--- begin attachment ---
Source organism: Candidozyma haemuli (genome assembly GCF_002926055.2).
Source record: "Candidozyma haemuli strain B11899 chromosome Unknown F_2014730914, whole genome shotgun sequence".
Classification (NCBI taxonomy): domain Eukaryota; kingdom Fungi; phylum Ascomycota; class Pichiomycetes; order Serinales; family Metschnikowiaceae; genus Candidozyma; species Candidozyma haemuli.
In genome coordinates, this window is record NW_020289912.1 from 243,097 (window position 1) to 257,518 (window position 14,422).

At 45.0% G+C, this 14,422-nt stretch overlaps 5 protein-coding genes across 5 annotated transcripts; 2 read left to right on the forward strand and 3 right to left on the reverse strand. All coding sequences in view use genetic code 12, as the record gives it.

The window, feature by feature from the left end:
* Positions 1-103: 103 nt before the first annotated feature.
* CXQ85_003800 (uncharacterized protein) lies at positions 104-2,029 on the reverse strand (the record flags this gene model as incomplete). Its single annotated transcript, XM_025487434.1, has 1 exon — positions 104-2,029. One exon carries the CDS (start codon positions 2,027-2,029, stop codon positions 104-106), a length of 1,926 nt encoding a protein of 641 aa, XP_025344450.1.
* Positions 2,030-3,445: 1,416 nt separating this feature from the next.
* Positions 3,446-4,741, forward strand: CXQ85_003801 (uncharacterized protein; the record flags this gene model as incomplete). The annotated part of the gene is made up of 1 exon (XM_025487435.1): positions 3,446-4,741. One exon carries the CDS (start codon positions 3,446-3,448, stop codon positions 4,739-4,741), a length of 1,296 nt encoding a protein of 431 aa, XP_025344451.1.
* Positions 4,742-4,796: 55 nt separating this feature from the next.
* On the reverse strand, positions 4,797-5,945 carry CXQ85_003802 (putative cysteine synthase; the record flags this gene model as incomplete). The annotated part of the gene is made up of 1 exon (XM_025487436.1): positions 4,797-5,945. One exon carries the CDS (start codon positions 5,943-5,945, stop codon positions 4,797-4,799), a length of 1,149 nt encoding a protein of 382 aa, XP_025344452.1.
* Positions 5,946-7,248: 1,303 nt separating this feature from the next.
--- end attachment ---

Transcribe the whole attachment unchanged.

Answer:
Source organism: Candidozyma haemuli (genome assembly GCF_002926055.2).
Source record: "Candidozyma haemuli strain B11899 chromosome Unknown F_2014730914, whole genome shotgun sequence".
Classification (NCBI taxonomy): domain Eukaryota; kingdom Fungi; phylum Ascomycota; class Pichiomycetes; order Serinales; family Metschnikowiaceae; genus Candidozyma; species Candidozyma haemuli.
In genome coordinates, this window is record NW_020289912.1 from 243,097 (window position 1) to 257,518 (window position 14,422).

At 45.0% G+C, this 14,422-nt stretch overlaps 5 protein-coding genes across 5 annotated transcripts; 2 read left to right on the forward strand and 3 right to left on the reverse strand. All coding sequences in view use genetic code 12, as the record gives it.

The window, feature by feature from the left end:
* Positions 1-103: 103 nt before the first annotated feature.
* CXQ85_003800 (uncharacterized protein) lies at positions 104-2,029 on the reverse strand (the record flags this gene model as incomplete). Its single annotated transcript, XM_025487434.1, has 1 exon — positions 104-2,029. One exon carries the CDS (start codon positions 2,027-2,029, stop codon positions 104-106), a length of 1,926 nt encoding a protein of 641 aa, XP_025344450.1.
* Positions 2,030-3,445: 1,416 nt separating this feature from the next.
* Positions 3,446-4,741, forward strand: CXQ85_003801 (uncharacterized protein; the record flags this gene model as incomplete). The annotated part of the gene is made up of 1 exon (XM_025487435.1): positions 3,446-4,741. One exon carries the CDS (start codon positions 3,446-3,448, stop codon positions 4,739-4,741), a length of 1,296 nt encoding a protein of 431 aa, XP_025344451.1.
* Positions 4,742-4,796: 55 nt separating this feature from the next.
* On the reverse strand, positions 4,797-5,945 carry CXQ85_003802 (putative cysteine synthase; the record flags this gene model as incomplete). The annotated part of the gene is made up of 1 exon (XM_025487436.1): positions 4,797-5,945. One exon carries the CDS (start codon positions 5,943-5,945, stop codon positions 4,797-4,799), a length of 1,149 nt encoding a protein of 382 aa, XP_025344452.1.
* Positions 5,946-7,248: 1,303 nt separating this feature from the next.